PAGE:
“Surprise Mortgage Rate Rise…Relax”by Tim Manni
According to the latest issue of HSH’s Market Trends Newsletter, “Surprise Mortgage Rate Rise…Relax,” don’t be surprised if improving economic conditions bring an upward influence to mortgage rates.
“Bond and mortgage markets spasmed this week, and the corresponding sharp rise in rates over a two-day period served as a reminder that even a battered private market markets can be a dangerous animal. It wasn’t completely clear what sparked the rout, but there was speculation that a combination of unclear goals in Federal Reserve quantitative easing programs, floods of new sovereign debt and shoddy treatment of GM bondholders all led to the selloff.”
“Yields on the influential 10-year Treasury bond had lifted by just over a half a percentage point in a few days’ time, rising from the low- to the upper-3% range and taking conforming fixed mortgage rates along for the ride. After standing at a familiar 5.03% on Tuesday, Conforming 30-year FRMs leapt to 5.29% on Wednesday and then 5.44% on Thursday before finally settling back some on Friday to 5.30%.”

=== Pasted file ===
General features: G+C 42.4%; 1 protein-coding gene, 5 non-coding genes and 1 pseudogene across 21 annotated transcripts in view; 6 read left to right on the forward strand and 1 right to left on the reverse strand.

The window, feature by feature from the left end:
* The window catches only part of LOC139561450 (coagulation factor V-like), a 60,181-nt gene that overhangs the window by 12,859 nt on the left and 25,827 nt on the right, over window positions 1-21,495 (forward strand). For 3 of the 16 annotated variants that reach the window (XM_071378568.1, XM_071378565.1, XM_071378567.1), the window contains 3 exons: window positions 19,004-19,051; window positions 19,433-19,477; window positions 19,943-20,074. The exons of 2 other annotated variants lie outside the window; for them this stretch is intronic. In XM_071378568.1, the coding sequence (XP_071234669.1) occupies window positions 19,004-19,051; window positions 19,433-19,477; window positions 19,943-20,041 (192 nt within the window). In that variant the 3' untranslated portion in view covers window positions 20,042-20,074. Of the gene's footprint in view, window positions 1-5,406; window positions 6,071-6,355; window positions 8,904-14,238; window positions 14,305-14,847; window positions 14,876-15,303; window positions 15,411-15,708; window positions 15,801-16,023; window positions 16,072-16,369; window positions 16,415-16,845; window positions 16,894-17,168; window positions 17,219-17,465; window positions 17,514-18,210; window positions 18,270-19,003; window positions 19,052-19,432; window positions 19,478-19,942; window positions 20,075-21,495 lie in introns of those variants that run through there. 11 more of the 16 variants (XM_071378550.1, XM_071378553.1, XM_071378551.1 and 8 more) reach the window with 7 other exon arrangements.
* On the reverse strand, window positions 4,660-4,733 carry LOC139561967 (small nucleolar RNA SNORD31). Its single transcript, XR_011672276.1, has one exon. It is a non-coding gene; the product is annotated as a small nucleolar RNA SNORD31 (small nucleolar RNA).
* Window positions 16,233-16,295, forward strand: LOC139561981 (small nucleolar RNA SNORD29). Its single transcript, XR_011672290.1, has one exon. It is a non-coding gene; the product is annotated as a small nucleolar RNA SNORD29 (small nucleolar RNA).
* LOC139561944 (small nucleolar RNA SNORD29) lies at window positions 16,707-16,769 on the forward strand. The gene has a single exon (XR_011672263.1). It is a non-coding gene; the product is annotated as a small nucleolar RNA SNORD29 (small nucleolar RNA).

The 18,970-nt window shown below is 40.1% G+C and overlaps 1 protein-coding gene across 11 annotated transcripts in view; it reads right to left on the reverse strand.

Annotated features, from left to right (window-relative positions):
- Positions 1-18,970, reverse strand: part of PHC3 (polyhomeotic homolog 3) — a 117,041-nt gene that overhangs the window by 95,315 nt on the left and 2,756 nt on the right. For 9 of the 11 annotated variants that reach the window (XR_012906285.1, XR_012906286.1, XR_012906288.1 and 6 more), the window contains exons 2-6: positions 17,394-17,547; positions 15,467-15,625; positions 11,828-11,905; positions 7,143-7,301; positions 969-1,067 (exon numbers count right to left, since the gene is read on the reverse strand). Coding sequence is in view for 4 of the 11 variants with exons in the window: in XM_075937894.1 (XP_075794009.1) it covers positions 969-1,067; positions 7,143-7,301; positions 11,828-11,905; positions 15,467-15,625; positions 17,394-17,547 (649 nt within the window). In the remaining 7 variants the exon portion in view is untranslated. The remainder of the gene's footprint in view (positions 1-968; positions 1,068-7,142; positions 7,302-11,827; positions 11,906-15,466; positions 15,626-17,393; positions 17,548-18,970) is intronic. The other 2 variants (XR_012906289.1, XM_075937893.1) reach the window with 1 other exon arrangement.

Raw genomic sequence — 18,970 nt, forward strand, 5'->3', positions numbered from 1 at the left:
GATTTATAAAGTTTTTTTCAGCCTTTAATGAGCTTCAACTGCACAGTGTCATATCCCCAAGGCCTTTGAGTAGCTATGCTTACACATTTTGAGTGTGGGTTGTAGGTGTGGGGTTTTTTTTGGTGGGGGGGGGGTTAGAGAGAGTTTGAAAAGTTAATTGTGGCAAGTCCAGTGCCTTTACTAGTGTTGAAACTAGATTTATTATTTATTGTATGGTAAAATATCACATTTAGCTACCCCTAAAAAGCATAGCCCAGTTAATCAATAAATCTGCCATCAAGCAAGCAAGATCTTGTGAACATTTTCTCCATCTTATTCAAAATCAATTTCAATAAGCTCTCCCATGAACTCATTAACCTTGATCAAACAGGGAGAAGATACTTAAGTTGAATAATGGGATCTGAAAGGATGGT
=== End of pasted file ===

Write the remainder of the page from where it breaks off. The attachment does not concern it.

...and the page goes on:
“Overall, HSH’s Fixed-Rate Mortgage Indicator (FRMI), which includes rates for conforming, jumbo and “high-limit” conforming data, rose by only 18 basis points to 5.64%, as the increase in the conforming portion was tempered somewhat by a softer response in Jumbos. An all-inclusive average for 5/1 hybrids increased by 10 basis points, closing the survey week at 5.15%.”
“As markets move further away from emergency stances, and as “green shoots” of economic improvement (however premature) appear, we could see episodes like the above from time to time.”
Click here to continue reading “Surprise Mortgage Rate Rise…Relax.” HSH’s free weekly Market Trends Newsletter, an in-depth analysis of various financial markets of the week prior, is published every Monday. Email subscribers receive it in your inbox by Friday night, so sign up today! Also, be sure to check in with our Market Trends blog for all news relating to any weekly shift in mortgage rates.”